Hi-fi Stereo speakers in contrast to the studio monitors are designed to make the audio sound "better" by emphasizing (or de-emphasizing) certain frequencies. Add a lot of bass, a little more high range and scoop out the mid range and you have a typical stereo speaker. These are not recommended for studio mastering. Here is an example why. Say you’re mixing down your newest creation with a pair of hi-fi stereo speakers that have a heavy emphasis on the bass frequencies. You want a good solid thump in your mix so you push the low end in the mix until it sounds good, bounce it down and burn a CD. Then when you go to play your creation on a commercial stereo system, the nice bass that was present in the studio is missing. Chances are your midrange frequencies sound overly boosted and the highs might not sparkle the way you intended because you didn’t have a true representation of the original audio source when you did the mix.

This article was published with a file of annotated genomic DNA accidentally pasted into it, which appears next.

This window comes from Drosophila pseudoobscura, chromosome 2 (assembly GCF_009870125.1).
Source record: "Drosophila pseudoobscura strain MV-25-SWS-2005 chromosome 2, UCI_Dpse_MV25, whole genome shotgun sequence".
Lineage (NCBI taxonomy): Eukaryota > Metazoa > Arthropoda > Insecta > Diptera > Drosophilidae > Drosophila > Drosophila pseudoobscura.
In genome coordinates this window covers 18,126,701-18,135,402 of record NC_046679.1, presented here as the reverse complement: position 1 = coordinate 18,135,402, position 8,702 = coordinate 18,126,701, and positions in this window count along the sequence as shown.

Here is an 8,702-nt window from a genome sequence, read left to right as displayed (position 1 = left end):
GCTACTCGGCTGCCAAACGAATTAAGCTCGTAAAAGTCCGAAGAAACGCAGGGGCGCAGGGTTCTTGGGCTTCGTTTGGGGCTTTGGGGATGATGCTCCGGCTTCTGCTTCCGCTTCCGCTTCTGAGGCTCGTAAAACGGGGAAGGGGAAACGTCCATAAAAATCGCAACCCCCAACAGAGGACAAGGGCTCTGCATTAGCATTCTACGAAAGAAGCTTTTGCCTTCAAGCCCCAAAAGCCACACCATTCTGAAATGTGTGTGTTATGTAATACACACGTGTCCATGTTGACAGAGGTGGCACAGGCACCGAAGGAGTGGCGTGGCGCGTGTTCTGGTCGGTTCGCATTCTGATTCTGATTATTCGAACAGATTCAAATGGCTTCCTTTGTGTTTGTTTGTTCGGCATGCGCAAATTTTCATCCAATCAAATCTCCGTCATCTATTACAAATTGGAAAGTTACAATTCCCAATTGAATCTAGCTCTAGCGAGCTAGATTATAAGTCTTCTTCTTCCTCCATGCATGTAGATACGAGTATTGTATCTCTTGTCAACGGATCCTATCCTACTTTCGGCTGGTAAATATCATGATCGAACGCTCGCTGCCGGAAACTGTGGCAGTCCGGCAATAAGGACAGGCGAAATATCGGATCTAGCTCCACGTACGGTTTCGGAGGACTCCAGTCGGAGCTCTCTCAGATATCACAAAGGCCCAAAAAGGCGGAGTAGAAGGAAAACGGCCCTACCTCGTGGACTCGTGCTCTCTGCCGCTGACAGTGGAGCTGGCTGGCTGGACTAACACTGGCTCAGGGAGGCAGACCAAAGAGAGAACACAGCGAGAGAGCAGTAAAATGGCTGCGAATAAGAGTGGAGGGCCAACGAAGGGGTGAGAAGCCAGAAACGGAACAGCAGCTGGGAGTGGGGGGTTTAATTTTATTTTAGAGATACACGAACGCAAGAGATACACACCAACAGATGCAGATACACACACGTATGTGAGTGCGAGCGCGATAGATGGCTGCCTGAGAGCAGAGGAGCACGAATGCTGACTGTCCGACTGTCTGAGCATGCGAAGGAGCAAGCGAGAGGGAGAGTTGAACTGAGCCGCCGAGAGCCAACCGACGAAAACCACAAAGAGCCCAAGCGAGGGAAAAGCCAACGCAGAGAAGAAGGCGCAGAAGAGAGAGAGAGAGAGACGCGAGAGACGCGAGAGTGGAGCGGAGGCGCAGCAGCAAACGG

So keep those stereo speakers where they belong, in your car, in your home and NOT in your studio. Reference monitors are what you need and what you must have to get the awesome mixes I know you are capable of creating.

    Studio Monitors

    AMS Product Tech

    June 29, 2009

    If you are about to replace the speakers in your 2 or 3 way cabinet and you are thinking about putting in something different from the factory speakers it originally came with, do yourself a favor and have someone next to you slap your fingers. You're always going to get the best results by replacing the speakers with the exact same speakers your cabinet came with and here's why.